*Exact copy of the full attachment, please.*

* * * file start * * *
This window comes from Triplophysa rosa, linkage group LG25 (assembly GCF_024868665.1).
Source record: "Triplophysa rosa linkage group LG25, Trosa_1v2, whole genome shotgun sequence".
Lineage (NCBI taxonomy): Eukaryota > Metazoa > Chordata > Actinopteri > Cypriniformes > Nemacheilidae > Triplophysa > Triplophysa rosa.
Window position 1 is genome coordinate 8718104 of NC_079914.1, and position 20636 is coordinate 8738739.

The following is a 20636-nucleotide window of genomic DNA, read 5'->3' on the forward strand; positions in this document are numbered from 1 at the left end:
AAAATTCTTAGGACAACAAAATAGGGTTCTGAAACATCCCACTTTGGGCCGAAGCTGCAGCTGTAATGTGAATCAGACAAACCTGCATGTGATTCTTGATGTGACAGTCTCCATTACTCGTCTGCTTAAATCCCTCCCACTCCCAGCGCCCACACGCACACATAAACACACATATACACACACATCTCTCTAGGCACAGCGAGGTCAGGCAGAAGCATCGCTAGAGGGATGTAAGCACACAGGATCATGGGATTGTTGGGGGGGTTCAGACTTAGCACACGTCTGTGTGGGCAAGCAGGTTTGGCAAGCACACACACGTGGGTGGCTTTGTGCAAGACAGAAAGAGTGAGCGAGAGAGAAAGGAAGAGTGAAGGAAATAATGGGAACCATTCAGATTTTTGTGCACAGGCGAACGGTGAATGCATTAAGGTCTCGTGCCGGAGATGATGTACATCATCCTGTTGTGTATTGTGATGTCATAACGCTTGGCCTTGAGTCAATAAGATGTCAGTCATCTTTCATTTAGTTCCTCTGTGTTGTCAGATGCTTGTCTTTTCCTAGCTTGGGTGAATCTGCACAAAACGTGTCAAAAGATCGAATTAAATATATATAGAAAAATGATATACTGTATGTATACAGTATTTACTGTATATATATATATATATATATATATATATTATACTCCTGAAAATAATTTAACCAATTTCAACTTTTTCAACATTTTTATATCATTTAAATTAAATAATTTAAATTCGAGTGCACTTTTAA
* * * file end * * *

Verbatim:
This window comes from Triplophysa rosa, linkage group LG25 (assembly GCF_024868665.1).
Source record: "Triplophysa rosa linkage group LG25, Trosa_1v2, whole genome shotgun sequence".
Lineage (NCBI taxonomy): Eukaryota > Metazoa > Chordata > Actinopteri > Cypriniformes > Nemacheilidae > Triplophysa > Triplophysa rosa.
Window position 1 is genome coordinate 8718104 of NC_079914.1, and position 20636 is coordinate 8738739.

The following is a 20636-nucleotide window of genomic DNA, read 5'->3' on the forward strand; positions in this document are numbered from 1 at the left end:
AAAATTCTTAGGACAACAAAATAGGGTTCTGAAACATCCCACTTTGGGCCGAAGCTGCAGCTGTAATGTGAATCAGACAAACCTGCATGTGATTCTTGATGTGACAGTCTCCATTACTCGTCTGCTTAAATCCCTCCCACTCCCAGCGCCCACACGCACACATAAACACACATATACACACACATCTCTCTAGGCACAGCGAGGTCAGGCAGAAGCATCGCTAGAGGGATGTAAGCACACAGGATCATGGGATTGTTGGGGGGGTTCAGACTTAGCACACGTCTGTGTGGGCAAGCAGGTTTGGCAAGCACACACACGTGGGTGGCTTTGTGCAAGACAGAAAGAGTGAGCGAGAGAGAAAGGAAGAGTGAAGGAAATAATGGGAACCATTCAGATTTTTGTGCACAGGCGAACGGTGAATGCATTAAGGTCTCGTGCCGGAGATGATGTACATCATCCTGTTGTGTATTGTGATGTCATAACGCTTGGCCTTGAGTCAATAAGATGTCAGTCATCTTTCATTTAGTTCCTCTGTGTTGTCAGATGCTTGTCTTTTCCTAGCTTGGGTGAATCTGCACAAAACGTGTCAAAAGATCGAATTAAATATATATAGAAAAATGATATACTGTATGTATACAGTATTTACTGTATATATATATATATATATATATATATATTATACTCCTGAAAATAATTTAACCAATTTCAACTTTTTCAACATTTTTATATCATTTAAATTAAATAATTTAAATTCGAGTGCACTTTTAA